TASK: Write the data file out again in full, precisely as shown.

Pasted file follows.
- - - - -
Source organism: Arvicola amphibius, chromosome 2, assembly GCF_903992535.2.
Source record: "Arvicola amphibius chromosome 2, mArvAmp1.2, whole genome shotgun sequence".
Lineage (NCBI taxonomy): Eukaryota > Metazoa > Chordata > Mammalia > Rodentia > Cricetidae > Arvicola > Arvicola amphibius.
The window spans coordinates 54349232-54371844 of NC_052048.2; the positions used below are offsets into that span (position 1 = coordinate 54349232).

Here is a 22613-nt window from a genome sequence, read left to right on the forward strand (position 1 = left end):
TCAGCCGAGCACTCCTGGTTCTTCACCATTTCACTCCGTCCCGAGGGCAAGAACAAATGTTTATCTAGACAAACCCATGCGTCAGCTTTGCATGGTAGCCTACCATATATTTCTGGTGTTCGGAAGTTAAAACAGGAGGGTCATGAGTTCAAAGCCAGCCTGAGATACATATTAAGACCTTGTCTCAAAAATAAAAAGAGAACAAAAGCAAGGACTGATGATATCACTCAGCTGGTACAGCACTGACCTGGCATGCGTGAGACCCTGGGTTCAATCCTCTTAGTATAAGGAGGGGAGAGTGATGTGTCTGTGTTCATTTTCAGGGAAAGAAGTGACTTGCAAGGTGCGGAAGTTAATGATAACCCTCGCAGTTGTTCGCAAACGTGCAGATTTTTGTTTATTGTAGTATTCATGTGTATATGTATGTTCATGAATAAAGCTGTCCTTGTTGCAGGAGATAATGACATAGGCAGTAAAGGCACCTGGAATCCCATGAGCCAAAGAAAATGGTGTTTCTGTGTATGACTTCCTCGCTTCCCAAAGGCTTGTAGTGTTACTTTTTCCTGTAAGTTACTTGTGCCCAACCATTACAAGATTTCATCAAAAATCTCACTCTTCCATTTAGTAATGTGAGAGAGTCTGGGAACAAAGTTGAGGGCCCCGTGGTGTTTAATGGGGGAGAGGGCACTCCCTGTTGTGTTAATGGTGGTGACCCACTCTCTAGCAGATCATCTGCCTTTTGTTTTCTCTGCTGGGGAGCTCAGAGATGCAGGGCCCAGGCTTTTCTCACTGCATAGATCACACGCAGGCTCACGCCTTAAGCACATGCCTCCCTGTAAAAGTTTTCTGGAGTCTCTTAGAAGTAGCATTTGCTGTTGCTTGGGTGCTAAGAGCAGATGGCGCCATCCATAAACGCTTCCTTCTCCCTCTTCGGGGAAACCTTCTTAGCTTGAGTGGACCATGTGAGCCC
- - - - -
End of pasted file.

Source organism: Arvicola amphibius, chromosome 2, assembly GCF_903992535.2.
Source record: "Arvicola amphibius chromosome 2, mArvAmp1.2, whole genome shotgun sequence".
Lineage (NCBI taxonomy): Eukaryota > Metazoa > Chordata > Mammalia > Rodentia > Cricetidae > Arvicola > Arvicola amphibius.
The window spans coordinates 54349232-54371844 of NC_052048.2; the positions used below are offsets into that span (position 1 = coordinate 54349232).

Here is a 22613-nt window from a genome sequence, read left to right on the forward strand (position 1 = left end):
TCAGCCGAGCACTCCTGGTTCTTCACCATTTCACTCCGTCCCGAGGGCAAGAACAAATGTTTATCTAGACAAACCCATGCGTCAGCTTTGCATGGTAGCCTACCATATATTTCTGGTGTTCGGAAGTTAAAACAGGAGGGTCATGAGTTCAAAGCCAGCCTGAGATACATATTAAGACCTTGTCTCAAAAATAAAAAGAGAACAAAAGCAAGGACTGATGATATCACTCAGCTGGTACAGCACTGACCTGGCATGCGTGAGACCCTGGGTTCAATCCTCTTAGTATAAGGAGGGGAGAGTGATGTGTCTGTGTTCATTTTCAGGGAAAGAAGTGACTTGCAAGGTGCGGAAGTTAATGATAACCCTCGCAGTTGTTCGCAAACGTGCAGATTTTTGTTTATTGTAGTATTCATGTGTATATGTATGTTCATGAATAAAGCTGTCCTTGTTGCAGGAGATAATGACATAGGCAGTAAAGGCACCTGGAATCCCATGAGCCAAAGAAAATGGTGTTTCTGTGTATGACTTCCTCGCTTCCCAAAGGCTTGTAGTGTTACTTTTTCCTGTAAGTTACTTGTGCCCAACCATTACAAGATTTCATCAAAAATCTCACTCTTCCATTTAGTAATGTGAGAGAGTCTGGGAACAAAGTTGAGGGCCCCGTGGTGTTTAATGGGGGAGAGGGCACTCCCTGTTGTGTTAATGGTGGTGACCCACTCTCTAGCAGATCATCTGCCTTTTGTTTTCTCTGCTGGGGAGCTCAGAGATGCAGGGCCCAGGCTTTTCTCACTGCATAGATCACACGCAGGCTCACGCCTTAAGCACATGCCTCCCTGTAAAAGTTTTCTGGAGTCTCTTAGAAGTAGCATTTGCTGTTGCTTGGGTGCTAAGAGCAGATGGCGCCATCCATAAACGCTTCCTTCTCCCTCTTCGGGGAAACCTTCTTAGCTTGAGTGGACCATGTGAGCCC